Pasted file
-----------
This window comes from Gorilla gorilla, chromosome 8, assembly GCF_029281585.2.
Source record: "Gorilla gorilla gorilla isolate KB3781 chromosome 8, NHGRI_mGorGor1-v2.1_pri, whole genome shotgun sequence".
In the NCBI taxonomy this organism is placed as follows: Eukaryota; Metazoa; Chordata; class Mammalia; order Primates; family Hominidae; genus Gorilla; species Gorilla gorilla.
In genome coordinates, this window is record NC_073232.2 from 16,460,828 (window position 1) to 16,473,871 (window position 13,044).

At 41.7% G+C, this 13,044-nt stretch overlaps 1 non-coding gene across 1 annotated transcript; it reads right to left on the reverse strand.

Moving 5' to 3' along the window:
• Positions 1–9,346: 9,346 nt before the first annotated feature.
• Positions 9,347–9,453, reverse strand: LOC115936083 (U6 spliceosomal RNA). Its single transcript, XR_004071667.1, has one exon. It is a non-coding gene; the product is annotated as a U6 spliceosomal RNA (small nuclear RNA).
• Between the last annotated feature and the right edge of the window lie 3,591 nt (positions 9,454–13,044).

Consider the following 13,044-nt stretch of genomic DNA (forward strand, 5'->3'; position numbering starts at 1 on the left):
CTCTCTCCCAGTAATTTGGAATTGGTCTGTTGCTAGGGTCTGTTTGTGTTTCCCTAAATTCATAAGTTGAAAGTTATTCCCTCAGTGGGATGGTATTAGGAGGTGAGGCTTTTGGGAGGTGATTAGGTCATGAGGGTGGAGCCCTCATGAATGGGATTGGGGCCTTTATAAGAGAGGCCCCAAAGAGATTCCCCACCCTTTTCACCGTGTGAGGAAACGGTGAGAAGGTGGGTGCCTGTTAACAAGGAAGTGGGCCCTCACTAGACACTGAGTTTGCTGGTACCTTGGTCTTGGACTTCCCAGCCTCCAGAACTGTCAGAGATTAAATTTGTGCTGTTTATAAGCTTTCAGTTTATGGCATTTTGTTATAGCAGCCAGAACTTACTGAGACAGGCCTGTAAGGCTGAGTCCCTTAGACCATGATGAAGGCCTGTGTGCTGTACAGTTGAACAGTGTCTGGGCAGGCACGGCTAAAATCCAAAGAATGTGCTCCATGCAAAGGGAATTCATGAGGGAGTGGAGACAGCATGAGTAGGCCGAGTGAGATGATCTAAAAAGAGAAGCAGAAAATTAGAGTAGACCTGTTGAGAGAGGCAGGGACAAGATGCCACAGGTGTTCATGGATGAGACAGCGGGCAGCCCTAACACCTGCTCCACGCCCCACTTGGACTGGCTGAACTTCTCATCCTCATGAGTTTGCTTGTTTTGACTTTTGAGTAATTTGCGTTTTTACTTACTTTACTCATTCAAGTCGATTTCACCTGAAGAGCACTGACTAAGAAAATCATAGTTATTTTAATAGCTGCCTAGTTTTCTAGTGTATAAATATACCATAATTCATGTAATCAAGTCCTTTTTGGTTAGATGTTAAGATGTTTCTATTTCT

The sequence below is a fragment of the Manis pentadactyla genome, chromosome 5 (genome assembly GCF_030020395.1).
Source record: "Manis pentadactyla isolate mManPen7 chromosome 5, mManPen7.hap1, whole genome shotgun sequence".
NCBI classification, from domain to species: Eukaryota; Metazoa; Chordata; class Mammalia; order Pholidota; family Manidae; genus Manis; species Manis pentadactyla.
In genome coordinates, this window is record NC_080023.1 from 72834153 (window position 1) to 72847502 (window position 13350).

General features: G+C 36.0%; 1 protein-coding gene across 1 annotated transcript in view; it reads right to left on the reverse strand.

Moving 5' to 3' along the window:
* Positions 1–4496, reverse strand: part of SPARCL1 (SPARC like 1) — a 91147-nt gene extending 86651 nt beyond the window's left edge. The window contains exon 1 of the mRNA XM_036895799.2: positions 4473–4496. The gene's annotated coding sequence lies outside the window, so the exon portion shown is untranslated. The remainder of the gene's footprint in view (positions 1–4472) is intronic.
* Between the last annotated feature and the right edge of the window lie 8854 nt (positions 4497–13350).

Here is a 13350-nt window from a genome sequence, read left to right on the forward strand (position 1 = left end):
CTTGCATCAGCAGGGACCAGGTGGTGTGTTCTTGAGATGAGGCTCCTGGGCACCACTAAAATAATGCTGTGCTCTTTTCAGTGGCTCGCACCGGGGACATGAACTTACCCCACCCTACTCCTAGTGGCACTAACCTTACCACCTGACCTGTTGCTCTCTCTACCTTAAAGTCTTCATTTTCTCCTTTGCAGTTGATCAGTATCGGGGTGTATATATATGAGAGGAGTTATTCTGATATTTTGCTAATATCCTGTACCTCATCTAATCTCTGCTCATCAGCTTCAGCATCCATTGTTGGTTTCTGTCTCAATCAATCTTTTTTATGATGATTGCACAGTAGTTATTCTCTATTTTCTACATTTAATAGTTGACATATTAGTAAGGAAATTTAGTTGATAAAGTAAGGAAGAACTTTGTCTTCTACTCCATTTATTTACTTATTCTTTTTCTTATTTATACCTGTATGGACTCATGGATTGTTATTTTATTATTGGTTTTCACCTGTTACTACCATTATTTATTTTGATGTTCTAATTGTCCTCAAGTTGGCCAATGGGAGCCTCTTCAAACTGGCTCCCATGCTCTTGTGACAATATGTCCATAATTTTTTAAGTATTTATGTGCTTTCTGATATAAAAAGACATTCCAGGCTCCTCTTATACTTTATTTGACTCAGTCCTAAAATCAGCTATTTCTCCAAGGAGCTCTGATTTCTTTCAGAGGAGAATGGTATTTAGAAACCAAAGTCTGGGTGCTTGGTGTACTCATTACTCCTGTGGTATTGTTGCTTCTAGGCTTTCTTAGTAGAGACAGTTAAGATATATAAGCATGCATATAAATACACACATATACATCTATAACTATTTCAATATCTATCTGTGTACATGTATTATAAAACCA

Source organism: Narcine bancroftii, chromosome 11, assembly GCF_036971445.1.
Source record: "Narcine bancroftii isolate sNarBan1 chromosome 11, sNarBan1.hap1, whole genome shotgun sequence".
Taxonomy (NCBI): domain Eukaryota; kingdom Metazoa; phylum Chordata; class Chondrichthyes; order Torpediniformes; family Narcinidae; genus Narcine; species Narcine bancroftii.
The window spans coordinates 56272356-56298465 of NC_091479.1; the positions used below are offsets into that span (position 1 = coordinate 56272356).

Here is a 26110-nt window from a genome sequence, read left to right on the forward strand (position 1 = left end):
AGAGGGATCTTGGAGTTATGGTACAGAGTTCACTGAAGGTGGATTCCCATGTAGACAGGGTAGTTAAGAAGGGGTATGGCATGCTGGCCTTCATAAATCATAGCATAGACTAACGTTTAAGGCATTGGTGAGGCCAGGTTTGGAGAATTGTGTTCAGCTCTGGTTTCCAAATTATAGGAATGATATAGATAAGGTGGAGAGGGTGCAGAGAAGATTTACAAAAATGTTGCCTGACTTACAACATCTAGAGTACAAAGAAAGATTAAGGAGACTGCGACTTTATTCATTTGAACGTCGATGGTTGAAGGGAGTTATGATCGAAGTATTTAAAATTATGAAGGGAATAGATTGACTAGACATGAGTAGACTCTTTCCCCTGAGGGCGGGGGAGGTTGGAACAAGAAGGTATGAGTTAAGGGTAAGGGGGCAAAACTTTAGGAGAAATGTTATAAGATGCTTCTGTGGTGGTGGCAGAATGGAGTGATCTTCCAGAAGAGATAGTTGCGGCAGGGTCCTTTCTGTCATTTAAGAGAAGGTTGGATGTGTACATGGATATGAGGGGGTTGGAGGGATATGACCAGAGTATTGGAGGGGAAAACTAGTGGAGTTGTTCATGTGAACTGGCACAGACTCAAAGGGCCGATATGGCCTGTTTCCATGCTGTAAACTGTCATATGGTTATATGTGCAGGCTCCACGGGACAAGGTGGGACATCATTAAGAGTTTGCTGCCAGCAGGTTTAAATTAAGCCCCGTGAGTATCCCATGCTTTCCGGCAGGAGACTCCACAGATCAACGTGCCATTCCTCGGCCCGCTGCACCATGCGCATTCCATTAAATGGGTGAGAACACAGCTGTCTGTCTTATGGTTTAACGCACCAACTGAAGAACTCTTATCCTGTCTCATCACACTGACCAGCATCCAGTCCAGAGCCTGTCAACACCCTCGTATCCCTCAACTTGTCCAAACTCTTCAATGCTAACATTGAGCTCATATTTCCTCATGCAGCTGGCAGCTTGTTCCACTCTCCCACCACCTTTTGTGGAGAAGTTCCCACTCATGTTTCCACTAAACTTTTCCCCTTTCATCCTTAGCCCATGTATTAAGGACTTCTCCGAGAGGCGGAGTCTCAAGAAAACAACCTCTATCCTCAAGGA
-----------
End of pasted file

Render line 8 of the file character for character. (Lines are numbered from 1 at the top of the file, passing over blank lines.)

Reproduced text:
• Positions 9,347–9,453, reverse strand: LOC115936083 (U6 spliceosomal RNA). Its single transcript, XR_004071667.1, has one exon. It is a non-coding gene; the product is annotated as a U6 spliceosomal RNA (small nuclear RNA).